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Fed Keeps Rates on A Level, Low Course

Recovery Signs Don't Sway Policymakers

By John M. Berry
Washington Post Staff Writer
Wednesday, August 13, 2003; Page E01

Although the U.S. economic recovery appears to be gaining strength, Federal Reserve officials decided yesterday to keep their target for overnight interest rates at the extremely low level of 1 percent and said they expect to keep it there "for a considerable period."

But the officials did not say how long that period might be. Some analysts and investors said they think it will stretch at least until next spring, while others say the Fed could keep its target at 1 percent until 2005.

Fed Chairman Alan Greenspan and his Fed colleagues have said repeatedly in recent months that they do not want the nation's inflation rate to get too near zero. (Larry Downing -- Reuters)

_____Press Release_____
Federal Open Market Committee Statement
_____Fed Rate Cuts_____
Graphic: Historical Changes in the Federal Funds Rate
In His Own Words: Greenspan comments and Fed actions since 2001.
Timeline: Interest rate changes since the recession of 1990.
Graphic: Greenspan's economy during boomtime.
Quiz: How Much Do You Know About the Fed?
Federal Reserve Special Report

While the Fed controls the overnight rate, the markets determine the level of longer-term rates, which have risen sharply in the past two months. For instance, yields on 10-year U.S. Treasury notes, which heavily influence fixed home mortgage rates, are more than a percentage point higher than they were in early June.

Economist James Glassman at J.P. Morgan Securities in New York said one reason longer-term rates have surged is that many investors believe the Fed will raise its target as soon as economic growth picks up more strongly, as it has done in the past.

The key reason for Fed officials to make such a public commitment on rates yesterday was their concern that inflation could become "undesirably low" in the months ahead even if economic growth accelerates to an annual rate of 4 percent or more next year, as they have forecast.

Fed Chairman Alan Greenspan and his colleagues have said repeatedly in recent months that they do not want the nation's inflation rate, which has been running at about a 1 percent annual rate or less, to get too close to zero. If it did, some sort of shock to the still somewhat weak economy, such as another terrorist attack in this country, might cause the broad level of prices to fall. Such a condition, known as a deflation, could do severe damage to the economy and make it extremely difficult for the central bank to cut interest rates enough to help it recover.

The central bank's top policymaking group, the Federal Open Market Committee, noted in its statement after the meeting that "business pricing power and increases in core consumer prices remain muted." And while the group said the chance of "an unwelcome fall in inflation" is "minor," it is enough of a possibility that the officials want to do whatever is necessary to keep it from happening.

One reason the group cited for its confidence that economic activity is improving is the strong growth in productivity, the amount of goods and services produced for each hour worked. But for a Fed concerned about falling inflation, and for millions of unemployed American workers, productivity gains have become a two-edged sword.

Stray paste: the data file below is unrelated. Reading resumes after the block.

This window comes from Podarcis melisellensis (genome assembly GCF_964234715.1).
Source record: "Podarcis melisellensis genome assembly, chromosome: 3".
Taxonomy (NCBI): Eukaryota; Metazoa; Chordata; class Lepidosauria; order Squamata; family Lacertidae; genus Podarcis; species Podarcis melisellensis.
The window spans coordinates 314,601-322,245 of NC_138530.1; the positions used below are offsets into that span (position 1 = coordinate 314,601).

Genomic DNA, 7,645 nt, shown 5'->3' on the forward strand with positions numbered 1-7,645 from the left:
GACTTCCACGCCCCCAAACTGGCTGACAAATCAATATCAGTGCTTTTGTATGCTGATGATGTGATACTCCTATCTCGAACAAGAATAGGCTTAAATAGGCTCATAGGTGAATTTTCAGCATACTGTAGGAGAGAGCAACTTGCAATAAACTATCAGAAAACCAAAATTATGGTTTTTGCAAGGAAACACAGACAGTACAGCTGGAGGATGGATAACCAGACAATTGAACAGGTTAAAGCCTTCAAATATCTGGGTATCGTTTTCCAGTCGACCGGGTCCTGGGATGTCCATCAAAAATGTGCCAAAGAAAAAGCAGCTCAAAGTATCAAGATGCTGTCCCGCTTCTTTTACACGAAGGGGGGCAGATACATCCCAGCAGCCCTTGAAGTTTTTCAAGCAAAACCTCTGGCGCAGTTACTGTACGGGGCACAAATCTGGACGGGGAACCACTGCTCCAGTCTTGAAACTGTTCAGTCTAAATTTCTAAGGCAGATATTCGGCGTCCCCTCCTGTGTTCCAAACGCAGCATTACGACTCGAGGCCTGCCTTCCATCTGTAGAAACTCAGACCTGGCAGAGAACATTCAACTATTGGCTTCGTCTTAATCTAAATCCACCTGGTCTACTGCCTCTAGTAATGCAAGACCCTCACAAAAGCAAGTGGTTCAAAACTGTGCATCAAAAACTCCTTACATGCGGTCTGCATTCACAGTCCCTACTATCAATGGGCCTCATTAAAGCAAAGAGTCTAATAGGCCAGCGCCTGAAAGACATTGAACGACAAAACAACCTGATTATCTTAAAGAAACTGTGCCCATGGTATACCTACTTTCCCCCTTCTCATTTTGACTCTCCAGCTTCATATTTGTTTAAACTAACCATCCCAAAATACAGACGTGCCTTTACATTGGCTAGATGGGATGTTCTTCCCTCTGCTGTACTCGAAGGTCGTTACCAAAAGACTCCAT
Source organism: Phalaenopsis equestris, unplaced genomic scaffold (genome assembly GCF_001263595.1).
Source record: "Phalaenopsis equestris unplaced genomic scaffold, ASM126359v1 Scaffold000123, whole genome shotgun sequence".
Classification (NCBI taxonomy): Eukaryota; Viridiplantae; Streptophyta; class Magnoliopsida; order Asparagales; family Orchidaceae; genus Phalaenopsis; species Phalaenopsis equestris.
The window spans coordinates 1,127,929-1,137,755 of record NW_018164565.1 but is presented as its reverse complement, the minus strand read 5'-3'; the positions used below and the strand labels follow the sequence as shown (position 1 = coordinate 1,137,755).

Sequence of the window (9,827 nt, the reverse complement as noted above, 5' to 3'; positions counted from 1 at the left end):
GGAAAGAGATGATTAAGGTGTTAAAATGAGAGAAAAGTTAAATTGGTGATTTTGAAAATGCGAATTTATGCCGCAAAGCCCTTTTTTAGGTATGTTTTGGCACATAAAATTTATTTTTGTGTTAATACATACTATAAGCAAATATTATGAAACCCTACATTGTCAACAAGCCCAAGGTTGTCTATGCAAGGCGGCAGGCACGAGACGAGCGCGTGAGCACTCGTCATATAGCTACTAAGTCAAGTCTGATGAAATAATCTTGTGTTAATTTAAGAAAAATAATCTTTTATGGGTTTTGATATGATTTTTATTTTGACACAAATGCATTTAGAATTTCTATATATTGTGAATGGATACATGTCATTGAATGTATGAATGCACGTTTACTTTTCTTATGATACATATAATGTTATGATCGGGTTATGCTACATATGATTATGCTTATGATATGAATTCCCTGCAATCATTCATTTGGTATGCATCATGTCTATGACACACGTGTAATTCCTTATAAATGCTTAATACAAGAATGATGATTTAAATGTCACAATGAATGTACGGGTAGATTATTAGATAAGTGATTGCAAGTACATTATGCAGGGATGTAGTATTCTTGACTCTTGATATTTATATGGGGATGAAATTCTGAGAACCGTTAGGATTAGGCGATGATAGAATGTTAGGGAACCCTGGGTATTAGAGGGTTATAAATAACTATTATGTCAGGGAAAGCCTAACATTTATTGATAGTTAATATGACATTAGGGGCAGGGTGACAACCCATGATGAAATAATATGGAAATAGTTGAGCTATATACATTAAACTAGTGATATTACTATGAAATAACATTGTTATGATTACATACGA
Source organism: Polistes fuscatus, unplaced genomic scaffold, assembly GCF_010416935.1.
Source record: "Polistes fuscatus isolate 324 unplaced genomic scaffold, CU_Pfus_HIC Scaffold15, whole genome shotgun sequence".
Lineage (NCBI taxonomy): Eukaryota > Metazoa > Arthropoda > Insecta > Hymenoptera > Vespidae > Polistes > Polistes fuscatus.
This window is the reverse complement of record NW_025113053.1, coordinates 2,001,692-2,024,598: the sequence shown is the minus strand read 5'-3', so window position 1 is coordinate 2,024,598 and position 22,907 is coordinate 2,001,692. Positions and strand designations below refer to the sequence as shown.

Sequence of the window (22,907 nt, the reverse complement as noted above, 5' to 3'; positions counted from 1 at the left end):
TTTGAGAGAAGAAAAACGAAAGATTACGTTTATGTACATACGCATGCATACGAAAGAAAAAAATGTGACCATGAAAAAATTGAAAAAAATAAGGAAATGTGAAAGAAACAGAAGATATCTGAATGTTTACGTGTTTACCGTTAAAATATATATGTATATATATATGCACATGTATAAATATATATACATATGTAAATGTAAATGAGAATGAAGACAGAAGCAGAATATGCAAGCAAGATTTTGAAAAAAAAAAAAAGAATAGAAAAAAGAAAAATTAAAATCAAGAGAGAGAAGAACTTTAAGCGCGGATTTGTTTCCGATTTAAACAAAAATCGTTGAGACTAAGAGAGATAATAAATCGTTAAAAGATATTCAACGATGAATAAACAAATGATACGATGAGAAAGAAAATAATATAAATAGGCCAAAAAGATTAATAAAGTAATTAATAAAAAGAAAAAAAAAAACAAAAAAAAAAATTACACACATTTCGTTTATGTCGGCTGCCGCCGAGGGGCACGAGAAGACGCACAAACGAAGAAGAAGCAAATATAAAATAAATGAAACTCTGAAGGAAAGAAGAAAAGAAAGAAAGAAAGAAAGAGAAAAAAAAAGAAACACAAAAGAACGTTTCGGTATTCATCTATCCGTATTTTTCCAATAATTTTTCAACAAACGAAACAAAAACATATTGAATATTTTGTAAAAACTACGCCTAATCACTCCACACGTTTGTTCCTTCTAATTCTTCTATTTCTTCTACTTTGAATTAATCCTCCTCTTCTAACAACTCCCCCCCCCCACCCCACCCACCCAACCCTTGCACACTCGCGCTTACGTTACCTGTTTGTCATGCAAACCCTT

For a year and a half, businesses have been able to increase their production while reducing the number of hours worked by their employees. In the April-June period, for instance, productivity shot up at a 5.7 percent annual rate in the non-farm portion of the economy. That was such a hefty gain that employers were able to increase workers' pay and benefits and still see their labor cost per unit of production decline substantially.

While that's good for employed people, it also means companies have been able to produce more while continuing to cut jobs. The unemployment rate rose to a nine-year high of 6.4 percent in June; it dropped to 6.2 percent in July only because about half a million people gave up looking for work.

"We expect the labor market will be sufficiently dismal to prevent the Fed from raising rates for some time, particularly because the longer the unemployment rate remains above 6 percent, the greater the downward pressure on inflation in the economy," said economist Joseph Abate at Lehman Brothers Inc. in New York.

The economy grew at a 2.4 percent annual rate in the second quarter, and Abate expects the rate to jump to about 4 percent in the second half of the year. But he also expects such strong productivity growth that the jobless rate will reach 6.6 percent before the year is out and stay above 6 percent next year.

In this environment, with labor costs falling, "we see inflation continuing to drift lower. Essentially what we are seeing here is the dark side of the productivity revolution. Firms are forcing more efficiency out of their workers rather than increasing their head count. And that is what is worrying the Fed," Abate said. He and a number of other economists also said the risk is that there is enough slack in both labor and product markets that inflation could come down even more than expected.

Meanwhile, the rise in longer-term rates is seen by many forecasters as a restraining force on economic growth later this year and next year.

"Rising rates will slow home price appreciation, curb construction and end the cash-out refinancing boom," Abate said. "Our rough calculations suggest that after adding nearly a full percentage point to growth last year, if maintained, the current level of rates could be a similarly sized drag on growth over the next 12 months."

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